Alois Lageder Krafuss Pinot Nero 2018
The Krafuss residence, which has survived largely unchanged since the Renaissance, is owned by Roland Riz, Alois Lageder's father-in-law. Surrounded by vineyards and orchards, the historical building reflects the economic significance that the vineyards in the area above San Michele Appiano enjoyed as early as the Middle Ages. In 1991, the vineyards atop a gentle hill were rehabilitated and planted with Pinot Noir. The combination here of elevation, exposure, soil, microclimate, and good ventilation create a mix that is ideal for Pinot Noir, which is a traditional variety in the area. In 2013, Lageder made the transition to biodynamic working, and now there are again sheep grazing on the edge of the village of Appiano.
Critical AcclaimAll Vintages
The Alois Lageder winery was established in 1823 and today it is managed by the family’s fifth and sixth generation. The winery is located in Magrè, in the southern part of the Alto Adige region. With a holistic approach, creativity and an experimental spirit Alois Lageder produces wines that reflect the diversity of Alto Adige. We are committed to biodynamic wine production and continually expand our knowledge in this area. In addition to the family owned vineyards (135 acres / 55 hectares) the winery collaborates with around 80 grape growers (247 acres / 100 hectares).
Alois Lageder believes that organic and biodynamic cultivation greatly enriches the landscape. One of the goals of biodynamics is to build a closed farm organism and to increase diversity and fertility. The winery collaborates with mountain farmers who bring their cows and sheep in the winery’s vineyards during the autumn and winter months, following the old tradition of transhumance. This helps to increase the vitality of the grapes and the biodiversity.
A few years ago, Alois Lageder started to cooperate with some local winegrowers from the wider Dolomiti area, which is why Pinot Grigio and Pinot Bianco have the Dolomiti appellation. Today, this collaboration and organic farming are met with enormous interest allowing us to expand this project giving the wines their own name: Terra Alpina. The Terra Alpina wines are characterized by a unique interplay of harsh Alpine and sunny Mediterranean influences.
Thin-skinned, finicky and temperamental, Pinot Noir is also one of the most rewarding grapes to grow and remains a labor of love for some of the greatest vignerons in Burgundy. Fairly adaptable but highly reflective of the environment in which it is grown, Pinot Noir prefers a cool climate and requires low yields to achieve high quality. Outside of France, outstanding examples come from in Oregon, California and throughout specific locations in wine-producing world. Somm Secret—André Tchelistcheff, California’s most influential post-Prohibition winemaker decidedly stayed away from the grape, claiming “God made Cabernet. The Devil made Pinot Noir.”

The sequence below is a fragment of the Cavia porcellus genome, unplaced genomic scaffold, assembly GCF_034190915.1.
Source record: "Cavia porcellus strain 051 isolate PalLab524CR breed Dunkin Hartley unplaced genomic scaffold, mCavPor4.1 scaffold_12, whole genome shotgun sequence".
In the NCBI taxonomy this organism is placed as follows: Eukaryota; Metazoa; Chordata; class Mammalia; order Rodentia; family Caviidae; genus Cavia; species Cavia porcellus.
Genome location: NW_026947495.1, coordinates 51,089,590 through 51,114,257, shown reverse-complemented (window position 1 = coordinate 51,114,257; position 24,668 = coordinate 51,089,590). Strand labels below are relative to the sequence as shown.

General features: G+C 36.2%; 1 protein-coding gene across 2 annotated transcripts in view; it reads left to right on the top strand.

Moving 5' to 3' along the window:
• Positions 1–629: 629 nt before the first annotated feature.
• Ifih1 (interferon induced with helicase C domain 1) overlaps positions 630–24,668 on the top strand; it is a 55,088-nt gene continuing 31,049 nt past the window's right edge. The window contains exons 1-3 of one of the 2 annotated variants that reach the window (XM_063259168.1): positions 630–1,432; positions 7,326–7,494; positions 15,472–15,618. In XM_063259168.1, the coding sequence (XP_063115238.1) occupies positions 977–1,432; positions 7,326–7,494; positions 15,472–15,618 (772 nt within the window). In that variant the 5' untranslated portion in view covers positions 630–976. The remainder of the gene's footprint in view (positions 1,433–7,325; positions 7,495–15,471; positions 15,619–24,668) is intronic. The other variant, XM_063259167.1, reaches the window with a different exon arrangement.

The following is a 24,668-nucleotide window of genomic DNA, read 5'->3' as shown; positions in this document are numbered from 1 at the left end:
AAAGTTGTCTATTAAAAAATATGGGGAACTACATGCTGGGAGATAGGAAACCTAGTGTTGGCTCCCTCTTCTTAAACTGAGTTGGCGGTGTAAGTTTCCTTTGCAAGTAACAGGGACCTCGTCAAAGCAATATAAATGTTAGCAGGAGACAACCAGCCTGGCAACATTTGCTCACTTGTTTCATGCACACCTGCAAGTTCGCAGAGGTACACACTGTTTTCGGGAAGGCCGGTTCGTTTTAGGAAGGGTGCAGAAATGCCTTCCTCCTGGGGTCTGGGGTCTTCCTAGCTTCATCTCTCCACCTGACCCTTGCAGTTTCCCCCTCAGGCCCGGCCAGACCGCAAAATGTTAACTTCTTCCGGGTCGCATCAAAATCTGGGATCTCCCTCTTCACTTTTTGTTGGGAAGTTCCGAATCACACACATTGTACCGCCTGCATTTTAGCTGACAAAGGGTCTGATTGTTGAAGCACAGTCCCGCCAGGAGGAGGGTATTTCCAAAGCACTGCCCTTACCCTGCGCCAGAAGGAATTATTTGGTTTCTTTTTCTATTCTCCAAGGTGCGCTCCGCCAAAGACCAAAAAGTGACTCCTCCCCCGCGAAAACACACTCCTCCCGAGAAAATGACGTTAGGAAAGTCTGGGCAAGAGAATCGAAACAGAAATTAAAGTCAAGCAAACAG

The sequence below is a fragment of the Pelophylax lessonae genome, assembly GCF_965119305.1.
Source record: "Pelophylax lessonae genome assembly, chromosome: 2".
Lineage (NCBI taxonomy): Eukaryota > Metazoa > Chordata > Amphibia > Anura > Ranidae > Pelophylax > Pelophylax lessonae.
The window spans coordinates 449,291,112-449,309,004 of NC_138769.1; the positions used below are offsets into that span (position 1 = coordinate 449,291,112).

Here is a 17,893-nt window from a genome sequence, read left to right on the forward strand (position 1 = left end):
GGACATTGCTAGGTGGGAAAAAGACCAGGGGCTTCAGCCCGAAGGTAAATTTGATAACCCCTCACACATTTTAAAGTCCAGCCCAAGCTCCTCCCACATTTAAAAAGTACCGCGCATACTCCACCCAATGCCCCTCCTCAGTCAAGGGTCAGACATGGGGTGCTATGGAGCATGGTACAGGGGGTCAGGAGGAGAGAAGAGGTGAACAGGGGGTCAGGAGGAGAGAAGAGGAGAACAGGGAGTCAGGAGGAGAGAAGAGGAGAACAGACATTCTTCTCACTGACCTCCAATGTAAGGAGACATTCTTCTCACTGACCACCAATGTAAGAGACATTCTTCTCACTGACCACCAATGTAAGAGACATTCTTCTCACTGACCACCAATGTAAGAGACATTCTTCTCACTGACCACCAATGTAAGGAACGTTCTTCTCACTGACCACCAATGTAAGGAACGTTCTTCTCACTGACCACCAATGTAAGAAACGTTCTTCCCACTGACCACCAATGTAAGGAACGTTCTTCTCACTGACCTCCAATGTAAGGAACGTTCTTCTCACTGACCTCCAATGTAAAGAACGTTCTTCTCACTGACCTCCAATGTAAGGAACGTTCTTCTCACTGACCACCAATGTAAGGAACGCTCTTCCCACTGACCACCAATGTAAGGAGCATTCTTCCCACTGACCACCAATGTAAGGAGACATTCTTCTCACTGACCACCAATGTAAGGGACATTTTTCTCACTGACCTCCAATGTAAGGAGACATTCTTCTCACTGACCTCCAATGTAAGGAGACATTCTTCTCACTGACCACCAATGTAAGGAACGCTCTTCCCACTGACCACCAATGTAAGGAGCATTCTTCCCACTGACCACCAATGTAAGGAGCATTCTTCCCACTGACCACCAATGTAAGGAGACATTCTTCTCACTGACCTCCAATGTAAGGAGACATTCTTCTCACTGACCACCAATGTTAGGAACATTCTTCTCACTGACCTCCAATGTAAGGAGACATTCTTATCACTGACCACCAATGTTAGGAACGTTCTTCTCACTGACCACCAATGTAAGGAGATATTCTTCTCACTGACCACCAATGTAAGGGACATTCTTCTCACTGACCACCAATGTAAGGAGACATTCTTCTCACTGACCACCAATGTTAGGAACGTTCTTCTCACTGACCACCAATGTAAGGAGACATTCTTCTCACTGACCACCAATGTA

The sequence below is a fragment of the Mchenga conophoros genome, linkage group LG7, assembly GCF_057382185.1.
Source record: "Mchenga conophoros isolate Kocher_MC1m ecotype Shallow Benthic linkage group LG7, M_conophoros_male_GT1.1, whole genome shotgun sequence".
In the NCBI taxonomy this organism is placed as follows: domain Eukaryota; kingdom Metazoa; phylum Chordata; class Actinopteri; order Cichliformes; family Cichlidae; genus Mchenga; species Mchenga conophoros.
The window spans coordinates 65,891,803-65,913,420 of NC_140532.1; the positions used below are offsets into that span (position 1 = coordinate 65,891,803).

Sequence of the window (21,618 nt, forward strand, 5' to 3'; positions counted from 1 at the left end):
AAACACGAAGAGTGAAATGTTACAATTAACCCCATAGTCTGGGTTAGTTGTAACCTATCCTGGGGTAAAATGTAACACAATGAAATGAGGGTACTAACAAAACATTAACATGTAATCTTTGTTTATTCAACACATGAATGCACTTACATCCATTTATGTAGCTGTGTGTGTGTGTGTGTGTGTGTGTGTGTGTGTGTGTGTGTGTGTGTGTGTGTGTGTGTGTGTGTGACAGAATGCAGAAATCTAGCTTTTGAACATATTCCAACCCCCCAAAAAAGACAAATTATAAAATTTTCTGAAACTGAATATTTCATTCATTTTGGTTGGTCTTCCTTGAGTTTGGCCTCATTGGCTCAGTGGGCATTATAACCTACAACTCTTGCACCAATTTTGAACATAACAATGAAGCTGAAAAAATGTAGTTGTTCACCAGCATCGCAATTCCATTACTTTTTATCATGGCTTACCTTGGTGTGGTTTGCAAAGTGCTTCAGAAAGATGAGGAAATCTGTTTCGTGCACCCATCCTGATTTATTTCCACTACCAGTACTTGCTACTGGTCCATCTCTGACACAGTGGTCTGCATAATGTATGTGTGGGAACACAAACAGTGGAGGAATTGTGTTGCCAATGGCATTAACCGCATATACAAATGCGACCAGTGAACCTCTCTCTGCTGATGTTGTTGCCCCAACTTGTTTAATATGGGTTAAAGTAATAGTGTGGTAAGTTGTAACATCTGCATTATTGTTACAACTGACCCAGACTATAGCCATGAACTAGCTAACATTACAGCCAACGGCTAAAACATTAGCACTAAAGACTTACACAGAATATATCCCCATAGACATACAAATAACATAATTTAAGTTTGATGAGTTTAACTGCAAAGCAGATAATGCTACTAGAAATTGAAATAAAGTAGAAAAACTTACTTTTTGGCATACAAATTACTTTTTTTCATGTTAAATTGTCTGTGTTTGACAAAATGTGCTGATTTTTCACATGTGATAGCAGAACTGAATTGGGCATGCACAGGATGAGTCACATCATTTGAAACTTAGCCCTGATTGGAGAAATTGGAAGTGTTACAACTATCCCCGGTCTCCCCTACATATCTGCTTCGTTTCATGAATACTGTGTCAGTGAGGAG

Trentino, the southern half, is primarily Italian-speaking and largely responsible for the production of non-native, international grapes. There is a significant quantity of Chardonnay, Pinot Grigio and Merlot produced. But Trentino's native and most unique red variety, Teroldego, while still rare, is gaining popularity. It produces a deeply colored red wine rich in wild blackberry, herb, coffee and cocoa.
The rugged terrain of German-speaking Alto Adige (also referred to as Südtirol) focuses on small-scale viticulture, with great value placed on local varieties—though international varieties have been widely planted since the 1800s. Sheltered by the Alps from harsh northerly winds, many of the best vineyards are at extreme altitude but on steep slopes to increase sunlight exposure.
The primary white grapes are Pinot grigio, Gewürztraminer, Chardonnay and Pinot blanc, as well as smaller plantings of Sauvignon blanc, Müller Thurgau. These tend to be bright and refreshing with crisp acidity and just the right amount of texture. Some of the highest quality Pinot grigio in Italy is made here.